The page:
Even worse, the AM/FM Stereo can be tuned to all-news stations like Washington's WTOP, which encourages drivers to do distracting things like vote for the dumbest criminal of the week, listen to call-in jockeys pronounce on every possible inane topic in the world, and re-program their GPS units to plot a new commuting route to get around that six-car pileup ahead.
As bad as AM/FM Stereo units are, the satellite radio services are even worse because they allow drivers to select from hundreds of options, including everything from Howard Stern's obscene schtick to the latest hits from Christian recording artists.
And God forbid that a driver be able to hook an iPOD or other MP3-type device into the vehicle's AM/FM Stereo. Then the driver is further distracted by manipulating the slippery little iPOD and finding just the right artist and album from among the hundreds he or she has downloaded.
Obviously, all of these car stereos are dangerous distractions that LaHood will decree illegal as soon as possible.
After LaHood is finished stopping drivers from being distracted by music, news, and traffic reports, he can next go after all those distracting roadside advertising signs. And we're not just talking about those ugly billboards beside the interstate.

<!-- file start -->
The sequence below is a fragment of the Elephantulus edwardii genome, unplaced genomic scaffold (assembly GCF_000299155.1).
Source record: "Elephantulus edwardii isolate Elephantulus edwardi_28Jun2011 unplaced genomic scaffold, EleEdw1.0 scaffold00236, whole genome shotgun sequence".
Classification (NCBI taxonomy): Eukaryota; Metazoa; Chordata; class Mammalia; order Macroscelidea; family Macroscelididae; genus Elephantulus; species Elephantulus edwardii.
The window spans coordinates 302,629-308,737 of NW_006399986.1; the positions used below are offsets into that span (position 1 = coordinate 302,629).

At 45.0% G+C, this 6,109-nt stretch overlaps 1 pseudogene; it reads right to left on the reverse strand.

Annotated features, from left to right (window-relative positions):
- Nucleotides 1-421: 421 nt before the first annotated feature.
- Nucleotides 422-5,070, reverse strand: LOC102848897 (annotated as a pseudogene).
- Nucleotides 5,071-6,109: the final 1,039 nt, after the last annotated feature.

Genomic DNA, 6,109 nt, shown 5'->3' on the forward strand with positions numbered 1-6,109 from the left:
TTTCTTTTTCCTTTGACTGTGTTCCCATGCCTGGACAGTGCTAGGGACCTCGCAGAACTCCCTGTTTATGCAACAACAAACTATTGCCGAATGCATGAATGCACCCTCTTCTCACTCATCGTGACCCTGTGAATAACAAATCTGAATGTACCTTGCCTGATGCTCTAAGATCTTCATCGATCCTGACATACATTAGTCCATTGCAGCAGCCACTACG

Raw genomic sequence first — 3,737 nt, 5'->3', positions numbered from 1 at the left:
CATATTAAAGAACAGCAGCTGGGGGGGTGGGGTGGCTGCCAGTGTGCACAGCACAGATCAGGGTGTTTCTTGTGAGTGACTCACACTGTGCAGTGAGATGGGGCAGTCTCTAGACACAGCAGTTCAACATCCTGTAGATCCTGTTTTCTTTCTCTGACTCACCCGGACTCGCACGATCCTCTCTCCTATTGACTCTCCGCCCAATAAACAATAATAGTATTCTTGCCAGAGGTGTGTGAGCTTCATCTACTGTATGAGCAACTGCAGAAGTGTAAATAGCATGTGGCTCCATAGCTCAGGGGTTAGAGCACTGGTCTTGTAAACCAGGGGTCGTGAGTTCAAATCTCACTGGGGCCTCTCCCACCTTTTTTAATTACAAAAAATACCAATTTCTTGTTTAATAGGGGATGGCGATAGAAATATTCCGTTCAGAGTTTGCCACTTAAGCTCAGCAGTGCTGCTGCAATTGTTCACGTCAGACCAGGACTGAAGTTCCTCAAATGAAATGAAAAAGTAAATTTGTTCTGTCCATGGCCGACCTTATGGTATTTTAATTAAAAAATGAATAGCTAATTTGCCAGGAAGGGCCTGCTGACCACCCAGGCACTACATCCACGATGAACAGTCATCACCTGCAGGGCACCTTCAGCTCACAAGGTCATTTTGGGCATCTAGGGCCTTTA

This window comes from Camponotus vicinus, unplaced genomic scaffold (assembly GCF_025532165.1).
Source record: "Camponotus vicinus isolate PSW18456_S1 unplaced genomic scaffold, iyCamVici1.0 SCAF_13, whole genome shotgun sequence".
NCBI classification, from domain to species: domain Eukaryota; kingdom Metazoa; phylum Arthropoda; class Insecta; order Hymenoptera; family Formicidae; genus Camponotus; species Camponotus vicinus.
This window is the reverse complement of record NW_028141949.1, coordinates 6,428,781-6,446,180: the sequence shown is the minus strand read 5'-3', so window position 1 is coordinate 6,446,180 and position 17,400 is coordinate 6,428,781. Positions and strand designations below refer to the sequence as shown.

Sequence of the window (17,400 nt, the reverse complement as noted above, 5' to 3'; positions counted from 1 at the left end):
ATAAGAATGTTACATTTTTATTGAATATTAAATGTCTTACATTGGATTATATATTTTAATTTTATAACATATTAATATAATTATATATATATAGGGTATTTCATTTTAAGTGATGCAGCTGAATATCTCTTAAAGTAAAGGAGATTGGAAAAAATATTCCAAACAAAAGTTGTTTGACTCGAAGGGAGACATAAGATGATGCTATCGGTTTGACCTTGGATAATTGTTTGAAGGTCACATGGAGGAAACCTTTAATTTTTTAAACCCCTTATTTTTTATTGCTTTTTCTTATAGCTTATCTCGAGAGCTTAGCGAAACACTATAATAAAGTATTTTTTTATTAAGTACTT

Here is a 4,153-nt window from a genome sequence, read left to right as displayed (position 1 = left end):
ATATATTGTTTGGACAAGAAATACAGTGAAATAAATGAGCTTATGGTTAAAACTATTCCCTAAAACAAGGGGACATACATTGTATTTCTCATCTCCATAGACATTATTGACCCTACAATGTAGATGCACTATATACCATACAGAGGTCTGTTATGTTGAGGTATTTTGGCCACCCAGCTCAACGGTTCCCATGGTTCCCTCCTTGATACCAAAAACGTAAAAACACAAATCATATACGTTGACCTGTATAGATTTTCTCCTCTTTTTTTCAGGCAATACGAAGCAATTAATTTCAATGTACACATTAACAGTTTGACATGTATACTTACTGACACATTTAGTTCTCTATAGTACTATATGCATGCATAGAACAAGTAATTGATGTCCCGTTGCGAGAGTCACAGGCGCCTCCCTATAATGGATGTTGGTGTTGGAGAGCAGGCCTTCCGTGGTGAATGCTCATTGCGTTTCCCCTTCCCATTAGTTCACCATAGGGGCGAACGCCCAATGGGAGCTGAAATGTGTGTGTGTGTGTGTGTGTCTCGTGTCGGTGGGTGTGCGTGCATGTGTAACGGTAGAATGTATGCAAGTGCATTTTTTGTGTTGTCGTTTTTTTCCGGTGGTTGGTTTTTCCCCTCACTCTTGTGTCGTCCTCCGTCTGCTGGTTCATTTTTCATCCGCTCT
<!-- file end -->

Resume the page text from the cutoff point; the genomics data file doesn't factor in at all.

How can anybody be expected to concentrate on their driving when businesses insist on erecting colorful, informative signs that not only describe their services, but even invite drivers to turn around and go back because they just drove past the sale of the century.
Clearly, all advertising that can be seen from the road has got to go in order to stop the holocaust of blood caused on America's highways by distracted drivers.
But wait, there's an even more dangerous distraction that LaHood absolutely must stop if he is really serious about making our roads safer. I am referring to that most distracting of all distractions, other people in the car, especially children.
Leave it to a spouse to insist on discussing the family finances, the results of Aunt Martha's latest colonoscopy, or even whether Rover is due for his latest worm treatment.
Worst of all are those kids in the back seat. No matter what you tell them, they are constantly chattering, throwing things, spilling drinks, choking on food or each other, or a thousand other things, all designed to get the attention of the adults in the front seat, especially the driver.
How in good conscience can LaHood do anything but decree that no driver may be accompanied by any other human being in the vehicle while said vehicle is in motion? Until nobody drives with anybody, our streets will continue to be death traps for the distracted.
Or could it be that distracted driving isn't really the issue for those demanding new laws. Maybe this latest craze is merely another way they are trying to make driving cars as miserable and inconvenient as possible. Because after all, the private automobile is the greatest tool ever invented for making individual autonomy possible.
And we can't have that in the era of Hope and Change.